Investors buying existing educational institutions, such as schools, must first get approval from the Knowledge and Human Development Authority (KHDA), officials have said.
The educational landscape is ripe for investment opportunities; however, prior KHDA approval is a must for transfer of ownership, KHDA said in a statement.
KHDA's statement follows a recent crisis at a school. As Gulf News reported last month, a management change at Rajagiri International School (RIS), located in Al Warqa, affected nearly 1,070 pupils.
According to parents, the owner of the school sold it to another group without the knowledge of the management. This move in the middle of the academic year jeopardised the quality of education imparted to the pupils. KHDA intervened and announced there would not be any immediate changes in management.
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"All schools, whether they change owners or change management, must seek KHDA approval," Mohammad Darwish, Chief of Regulations and Compliance Commission in KHDA, said. Information on this requirement has been posted on the KHDA website.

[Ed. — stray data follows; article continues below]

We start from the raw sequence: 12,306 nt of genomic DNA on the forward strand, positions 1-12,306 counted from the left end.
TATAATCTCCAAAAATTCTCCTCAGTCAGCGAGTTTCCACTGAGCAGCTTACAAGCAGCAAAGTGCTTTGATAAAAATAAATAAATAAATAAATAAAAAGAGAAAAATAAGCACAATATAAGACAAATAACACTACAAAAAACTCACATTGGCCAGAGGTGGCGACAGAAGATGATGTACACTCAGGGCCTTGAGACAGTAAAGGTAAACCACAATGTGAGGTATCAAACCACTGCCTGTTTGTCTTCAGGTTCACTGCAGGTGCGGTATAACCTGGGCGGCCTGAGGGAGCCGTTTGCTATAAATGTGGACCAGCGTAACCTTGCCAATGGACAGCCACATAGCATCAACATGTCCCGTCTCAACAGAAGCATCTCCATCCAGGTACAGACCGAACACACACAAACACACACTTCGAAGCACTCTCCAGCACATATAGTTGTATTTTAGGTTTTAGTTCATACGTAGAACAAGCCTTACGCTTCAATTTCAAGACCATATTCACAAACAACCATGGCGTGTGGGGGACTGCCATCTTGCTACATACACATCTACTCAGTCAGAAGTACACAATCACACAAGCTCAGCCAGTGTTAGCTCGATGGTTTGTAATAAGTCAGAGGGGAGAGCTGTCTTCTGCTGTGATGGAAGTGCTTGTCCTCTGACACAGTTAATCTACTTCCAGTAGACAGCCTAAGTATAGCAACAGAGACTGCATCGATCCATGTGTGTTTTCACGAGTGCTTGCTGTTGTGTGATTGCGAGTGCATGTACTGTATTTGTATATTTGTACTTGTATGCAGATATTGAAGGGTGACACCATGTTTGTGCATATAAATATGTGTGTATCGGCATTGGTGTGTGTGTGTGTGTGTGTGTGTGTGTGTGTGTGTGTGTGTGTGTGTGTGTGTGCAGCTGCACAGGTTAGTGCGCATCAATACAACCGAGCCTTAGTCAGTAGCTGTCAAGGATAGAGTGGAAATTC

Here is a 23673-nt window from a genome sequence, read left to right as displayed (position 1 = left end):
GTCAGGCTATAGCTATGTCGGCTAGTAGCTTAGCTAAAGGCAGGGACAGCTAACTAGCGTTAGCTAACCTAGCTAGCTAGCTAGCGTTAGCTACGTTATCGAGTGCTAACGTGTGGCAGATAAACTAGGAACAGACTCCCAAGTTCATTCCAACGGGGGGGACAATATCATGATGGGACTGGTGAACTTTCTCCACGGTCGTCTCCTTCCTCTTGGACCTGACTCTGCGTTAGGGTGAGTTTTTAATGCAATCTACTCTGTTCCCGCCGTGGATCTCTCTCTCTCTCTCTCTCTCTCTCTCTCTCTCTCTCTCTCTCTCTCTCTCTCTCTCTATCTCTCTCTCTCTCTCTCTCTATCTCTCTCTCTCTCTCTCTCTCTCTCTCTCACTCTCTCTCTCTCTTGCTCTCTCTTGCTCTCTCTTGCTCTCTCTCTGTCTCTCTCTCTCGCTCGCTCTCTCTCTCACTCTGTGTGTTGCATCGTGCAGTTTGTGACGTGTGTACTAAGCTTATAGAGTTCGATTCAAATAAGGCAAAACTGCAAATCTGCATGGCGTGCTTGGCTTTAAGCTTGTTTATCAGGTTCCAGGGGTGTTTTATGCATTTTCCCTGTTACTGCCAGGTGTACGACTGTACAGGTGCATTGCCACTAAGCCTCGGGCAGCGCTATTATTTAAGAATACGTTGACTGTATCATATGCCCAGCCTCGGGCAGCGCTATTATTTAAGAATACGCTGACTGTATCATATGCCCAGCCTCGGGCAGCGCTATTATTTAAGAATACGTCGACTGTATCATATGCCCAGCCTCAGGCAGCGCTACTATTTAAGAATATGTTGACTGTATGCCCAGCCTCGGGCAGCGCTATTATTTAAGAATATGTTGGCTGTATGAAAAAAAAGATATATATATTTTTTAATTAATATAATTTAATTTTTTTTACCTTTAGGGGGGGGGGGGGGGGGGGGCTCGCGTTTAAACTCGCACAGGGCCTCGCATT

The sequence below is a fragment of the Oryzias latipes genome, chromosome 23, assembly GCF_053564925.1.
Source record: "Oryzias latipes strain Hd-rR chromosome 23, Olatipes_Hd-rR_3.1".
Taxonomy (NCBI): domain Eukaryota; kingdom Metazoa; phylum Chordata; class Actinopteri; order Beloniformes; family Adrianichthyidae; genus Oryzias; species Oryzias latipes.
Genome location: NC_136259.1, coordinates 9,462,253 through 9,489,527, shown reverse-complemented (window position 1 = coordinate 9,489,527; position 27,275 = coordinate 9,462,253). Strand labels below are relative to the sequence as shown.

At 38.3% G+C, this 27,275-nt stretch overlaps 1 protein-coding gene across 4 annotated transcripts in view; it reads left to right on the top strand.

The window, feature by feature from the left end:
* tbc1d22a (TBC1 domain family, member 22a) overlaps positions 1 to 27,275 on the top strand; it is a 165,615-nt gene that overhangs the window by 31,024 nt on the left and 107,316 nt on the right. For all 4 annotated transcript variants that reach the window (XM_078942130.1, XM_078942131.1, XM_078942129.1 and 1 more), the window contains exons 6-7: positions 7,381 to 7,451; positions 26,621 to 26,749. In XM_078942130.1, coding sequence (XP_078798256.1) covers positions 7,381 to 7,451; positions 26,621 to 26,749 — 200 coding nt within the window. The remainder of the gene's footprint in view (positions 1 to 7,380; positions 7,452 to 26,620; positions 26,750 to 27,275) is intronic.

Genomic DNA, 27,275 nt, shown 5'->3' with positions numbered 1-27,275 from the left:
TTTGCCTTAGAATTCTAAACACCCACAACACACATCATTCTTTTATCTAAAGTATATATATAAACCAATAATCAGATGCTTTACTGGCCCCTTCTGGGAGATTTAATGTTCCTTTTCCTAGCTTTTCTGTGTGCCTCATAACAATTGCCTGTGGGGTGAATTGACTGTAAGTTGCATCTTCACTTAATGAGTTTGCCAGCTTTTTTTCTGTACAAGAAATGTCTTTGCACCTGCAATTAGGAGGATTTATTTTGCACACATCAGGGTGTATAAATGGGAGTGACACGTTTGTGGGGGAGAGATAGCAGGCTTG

Darwish said KHDA receives at least two applications for new schools every month.
Five new schools opened their doors to the public in the academic year 2011-12 and many more will open their doors in the coming two academic years (2012-13 and 2013-14), he said.
"Education provision is no laughing matter, and new owners must think about the final output and the quality of education they will provide before choosing to add education to their existing investment portfolio."
In the past, KHDA discovered that the new owners were not proficient when it came to quality education. These investors added an educational institution to their portfolio to diversify, but were unable to take crucial decisions relating to education provision or the management of the business.
Darwish said: "KHDA strongly recommends that new owners engage in a dialogue with us and keep us informed before a deal is clinched."